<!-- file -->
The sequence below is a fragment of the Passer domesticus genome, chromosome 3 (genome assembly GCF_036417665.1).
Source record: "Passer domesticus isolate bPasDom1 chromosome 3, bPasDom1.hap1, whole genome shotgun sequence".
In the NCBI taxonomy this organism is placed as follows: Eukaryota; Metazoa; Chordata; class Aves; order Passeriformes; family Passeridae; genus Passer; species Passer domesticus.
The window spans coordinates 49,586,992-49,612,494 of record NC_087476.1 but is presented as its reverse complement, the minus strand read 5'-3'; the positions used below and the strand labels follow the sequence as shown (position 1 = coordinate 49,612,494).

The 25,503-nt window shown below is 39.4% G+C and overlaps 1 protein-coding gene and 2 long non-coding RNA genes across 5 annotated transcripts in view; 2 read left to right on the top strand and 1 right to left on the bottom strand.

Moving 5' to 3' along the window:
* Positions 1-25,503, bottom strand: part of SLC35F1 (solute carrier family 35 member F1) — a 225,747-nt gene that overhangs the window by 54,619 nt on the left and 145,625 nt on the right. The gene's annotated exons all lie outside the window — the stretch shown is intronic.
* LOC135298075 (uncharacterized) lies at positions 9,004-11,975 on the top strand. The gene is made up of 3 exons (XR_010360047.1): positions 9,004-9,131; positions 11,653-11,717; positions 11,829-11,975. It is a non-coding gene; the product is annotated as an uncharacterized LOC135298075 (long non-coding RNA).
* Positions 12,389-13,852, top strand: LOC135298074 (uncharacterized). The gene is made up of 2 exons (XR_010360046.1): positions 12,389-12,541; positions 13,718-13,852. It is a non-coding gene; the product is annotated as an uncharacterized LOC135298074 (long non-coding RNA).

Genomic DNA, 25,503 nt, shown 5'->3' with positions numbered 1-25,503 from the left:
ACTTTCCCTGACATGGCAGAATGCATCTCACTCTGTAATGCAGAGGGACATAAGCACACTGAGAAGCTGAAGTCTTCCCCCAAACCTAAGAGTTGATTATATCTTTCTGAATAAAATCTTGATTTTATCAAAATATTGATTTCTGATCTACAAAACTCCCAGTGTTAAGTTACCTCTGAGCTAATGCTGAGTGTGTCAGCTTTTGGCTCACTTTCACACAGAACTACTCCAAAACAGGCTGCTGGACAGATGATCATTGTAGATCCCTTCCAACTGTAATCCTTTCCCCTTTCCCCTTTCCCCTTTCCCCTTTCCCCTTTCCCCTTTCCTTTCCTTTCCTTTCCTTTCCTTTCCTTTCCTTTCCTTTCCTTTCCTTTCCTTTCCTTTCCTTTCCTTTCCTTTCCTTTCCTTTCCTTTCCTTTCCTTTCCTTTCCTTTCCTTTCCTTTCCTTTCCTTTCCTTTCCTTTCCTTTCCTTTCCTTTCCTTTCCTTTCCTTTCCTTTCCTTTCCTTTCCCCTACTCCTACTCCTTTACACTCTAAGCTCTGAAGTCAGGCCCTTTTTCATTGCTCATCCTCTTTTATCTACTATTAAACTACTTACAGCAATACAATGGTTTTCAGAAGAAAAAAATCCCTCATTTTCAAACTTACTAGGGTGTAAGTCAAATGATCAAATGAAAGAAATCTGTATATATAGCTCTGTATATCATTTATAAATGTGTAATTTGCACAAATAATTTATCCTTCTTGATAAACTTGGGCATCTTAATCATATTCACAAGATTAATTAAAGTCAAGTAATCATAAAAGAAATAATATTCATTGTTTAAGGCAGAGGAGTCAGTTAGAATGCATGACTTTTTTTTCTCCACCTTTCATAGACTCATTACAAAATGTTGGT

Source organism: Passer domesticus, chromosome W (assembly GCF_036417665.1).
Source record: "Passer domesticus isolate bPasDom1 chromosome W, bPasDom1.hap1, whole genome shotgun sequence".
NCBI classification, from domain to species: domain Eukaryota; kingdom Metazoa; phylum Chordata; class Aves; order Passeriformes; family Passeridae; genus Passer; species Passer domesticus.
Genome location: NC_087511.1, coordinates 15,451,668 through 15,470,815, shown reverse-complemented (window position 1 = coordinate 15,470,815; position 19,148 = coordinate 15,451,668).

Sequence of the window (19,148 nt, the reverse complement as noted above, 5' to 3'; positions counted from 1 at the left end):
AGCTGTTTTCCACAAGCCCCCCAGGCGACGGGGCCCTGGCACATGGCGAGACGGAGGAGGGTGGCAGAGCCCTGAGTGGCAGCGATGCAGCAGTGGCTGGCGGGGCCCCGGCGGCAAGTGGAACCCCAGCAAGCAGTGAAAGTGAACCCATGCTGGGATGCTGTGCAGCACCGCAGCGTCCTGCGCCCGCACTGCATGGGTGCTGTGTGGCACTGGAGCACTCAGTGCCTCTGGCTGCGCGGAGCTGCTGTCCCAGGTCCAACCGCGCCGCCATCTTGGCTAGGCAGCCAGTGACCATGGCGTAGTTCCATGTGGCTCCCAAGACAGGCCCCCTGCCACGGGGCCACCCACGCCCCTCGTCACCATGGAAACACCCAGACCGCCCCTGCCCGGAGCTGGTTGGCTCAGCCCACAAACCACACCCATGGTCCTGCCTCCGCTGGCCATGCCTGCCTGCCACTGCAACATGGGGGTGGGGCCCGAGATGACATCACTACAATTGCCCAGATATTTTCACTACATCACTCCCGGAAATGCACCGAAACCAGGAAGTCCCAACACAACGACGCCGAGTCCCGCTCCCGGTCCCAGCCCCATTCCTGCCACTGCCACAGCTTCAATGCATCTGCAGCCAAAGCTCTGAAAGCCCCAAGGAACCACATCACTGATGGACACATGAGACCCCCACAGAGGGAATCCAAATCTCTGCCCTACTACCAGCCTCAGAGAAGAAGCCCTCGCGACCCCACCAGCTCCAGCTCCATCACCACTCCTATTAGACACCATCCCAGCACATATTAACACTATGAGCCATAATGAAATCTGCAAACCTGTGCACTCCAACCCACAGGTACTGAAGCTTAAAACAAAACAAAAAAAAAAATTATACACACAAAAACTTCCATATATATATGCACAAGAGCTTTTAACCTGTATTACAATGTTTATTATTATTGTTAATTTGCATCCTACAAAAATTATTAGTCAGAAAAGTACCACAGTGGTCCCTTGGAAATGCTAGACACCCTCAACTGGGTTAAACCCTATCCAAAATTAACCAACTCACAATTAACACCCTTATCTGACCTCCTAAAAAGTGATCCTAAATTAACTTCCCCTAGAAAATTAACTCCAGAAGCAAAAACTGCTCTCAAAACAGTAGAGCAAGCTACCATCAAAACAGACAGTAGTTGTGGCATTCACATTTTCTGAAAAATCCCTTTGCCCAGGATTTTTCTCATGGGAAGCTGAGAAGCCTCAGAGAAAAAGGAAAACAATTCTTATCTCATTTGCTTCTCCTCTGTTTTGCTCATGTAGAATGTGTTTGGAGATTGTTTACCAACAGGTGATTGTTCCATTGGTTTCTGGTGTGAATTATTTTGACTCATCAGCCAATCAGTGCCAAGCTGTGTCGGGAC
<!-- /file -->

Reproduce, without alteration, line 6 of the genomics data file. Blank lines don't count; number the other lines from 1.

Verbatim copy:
Moving 5' to 3' along the window: